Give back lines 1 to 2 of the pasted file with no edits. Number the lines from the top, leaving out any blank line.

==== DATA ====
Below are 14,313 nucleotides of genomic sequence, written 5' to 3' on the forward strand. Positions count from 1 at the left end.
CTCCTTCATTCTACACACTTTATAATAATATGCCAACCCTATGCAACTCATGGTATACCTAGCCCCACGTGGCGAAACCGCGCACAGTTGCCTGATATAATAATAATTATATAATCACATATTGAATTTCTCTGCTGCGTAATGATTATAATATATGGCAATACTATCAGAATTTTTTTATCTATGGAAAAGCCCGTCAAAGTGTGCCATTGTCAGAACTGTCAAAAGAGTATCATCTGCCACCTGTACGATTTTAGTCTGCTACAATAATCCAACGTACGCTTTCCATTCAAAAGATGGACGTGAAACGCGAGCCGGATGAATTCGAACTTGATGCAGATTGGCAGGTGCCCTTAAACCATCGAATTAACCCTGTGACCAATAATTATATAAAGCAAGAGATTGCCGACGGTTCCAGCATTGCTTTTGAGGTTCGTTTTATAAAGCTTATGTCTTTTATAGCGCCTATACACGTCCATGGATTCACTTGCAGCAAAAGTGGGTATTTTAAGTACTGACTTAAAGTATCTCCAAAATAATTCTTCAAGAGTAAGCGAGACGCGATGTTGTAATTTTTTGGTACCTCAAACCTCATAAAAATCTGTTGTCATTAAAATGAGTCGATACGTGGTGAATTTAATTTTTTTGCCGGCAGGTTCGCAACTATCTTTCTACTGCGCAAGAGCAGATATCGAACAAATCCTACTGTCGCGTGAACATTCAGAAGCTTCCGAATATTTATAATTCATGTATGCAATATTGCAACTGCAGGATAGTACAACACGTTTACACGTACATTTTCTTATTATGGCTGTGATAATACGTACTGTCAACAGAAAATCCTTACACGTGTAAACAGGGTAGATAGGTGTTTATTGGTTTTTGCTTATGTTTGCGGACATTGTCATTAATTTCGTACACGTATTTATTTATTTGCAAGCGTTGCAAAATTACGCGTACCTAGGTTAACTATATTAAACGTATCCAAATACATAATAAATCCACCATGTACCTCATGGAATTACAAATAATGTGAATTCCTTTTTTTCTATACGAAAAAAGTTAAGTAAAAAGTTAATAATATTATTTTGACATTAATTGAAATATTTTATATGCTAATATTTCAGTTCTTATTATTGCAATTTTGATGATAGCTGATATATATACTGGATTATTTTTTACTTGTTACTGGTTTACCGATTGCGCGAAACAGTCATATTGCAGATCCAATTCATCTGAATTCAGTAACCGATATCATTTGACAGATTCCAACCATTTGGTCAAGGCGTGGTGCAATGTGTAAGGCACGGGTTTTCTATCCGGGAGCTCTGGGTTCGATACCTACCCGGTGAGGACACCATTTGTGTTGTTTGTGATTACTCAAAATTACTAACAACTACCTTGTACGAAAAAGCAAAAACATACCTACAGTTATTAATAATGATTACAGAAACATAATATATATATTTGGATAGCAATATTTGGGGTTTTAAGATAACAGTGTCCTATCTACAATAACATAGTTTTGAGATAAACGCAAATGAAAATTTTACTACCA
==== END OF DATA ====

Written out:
Below are 14,313 nucleotides of genomic sequence, written 5' to 3' on the forward strand. Positions count from 1 at the left end.
CTCCTTCATTCTACACACTTTATAATAATATGCCAACCCTATGCAACTCATGGTATACCTAGCCCCACGTGGCGAAACCGCGCACAGTTGCCTGATATAATAATAATTATATAATCACATATTGAATTTCTCTGCTGCGTAATGATTATAATATATGGCAATACTATCAGAATTTTTTTATCTATGGAAAAGCCCGTCAAAGTGTGCCATTGTCAGAACTGTCAAAAGAGTATCATCTGCCACCTGTACGATTTTAGTCTGCTACAATAATCCAACGTACGCTTTCCATTCAAAAGATGGACGTGAAACGCGAGCCGGATGAATTCGAACTTGATGCAGATTGGCAGGTGCCCTTAAACCATCGAATTAACCCTGTGACCAATAATTATATAAAGCAAGAGATTGCCGACGGTTCCAGCATTGCTTTTGAGGTTCGTTTTATAAAGCTTATGTCTTTTATAGCGCCTATACACGTCCATGGATTCACTTGCAGCAAAAGTGGGTATTTTAAGTACTGACTTAAAGTATCTCCAAAATAATTCTTCAAGAGTAAGCGAGACGCGATGTTGTAATTTTTTGGTACCTCAAACCTCATAAAAATCTGTTGTCATTAAAATGAGTCGATACGTGGTGAATTTAATTTTTTTGCCGGCAGGTTCGCAACTATCTTTCTACTGCGCAAGAGCAGATATCGAACAAATCCTACTGTCGCGTGAACATTCAGAAGCTTCCGAATATTTATAATTCATGTATGCAATATTGCAACTGCAGGATAGTACAACACGTTTACACGTACATTTTCTTATTATGGCTGTGATAATACGTACTGTCAACAGAAAATCCTTACACGTGTAAACAGGGTAGATAGGTGTTTATTGGTTTTTGCTTATGTTTGCGGACATTGTCATTAATTTCGTACACGTATTTATTTATTTGCAAGCGTTGCAAAATTACGCGTACCTAGGTTAACTATATTAAACGTATCCAAATACATAATAAATCCACCATGTACCTCATGGAATTACAAATAATGTGAATTCCTTTTTTTCTATACGAAAAAAGTTAAGTAAAAAGTTAATAATATTATTTTGACATTAATTGAAATATTTTATATGCTAATATTTCAGTTCTTATTATTGCAATTTTGATGATAGCTGATATATATACTGGATTATTTTTTACTTGTTACTGGTTTACCGATTGCGCGAAACAGTCATATTGCAGATCCAATTCATCTGAATTCAGTAACCGATATCATTTGACAGATTCCAACCATTTGGTCAAGGCGTGGTGCAATGTGTAAGGCACGGGTTTTCTATCCGGGAGCTCTGGGTTCGATACCTACCCGGTGAGGACACCATTTGTGTTGTTTGTGATTACTCAAAATTACTAACAACTACCTTGTACGAAAAAGCAAAAACATACCTACAGTTATTAATAATGATTACAGAAACATAATATATATATTTGGATAGCAATATTTGGGGTTTTAAGATAACAGTGTCCTATCTACAATAACATAGTTTTGAGATAAACGCAAATGAAAATTTTACTACCA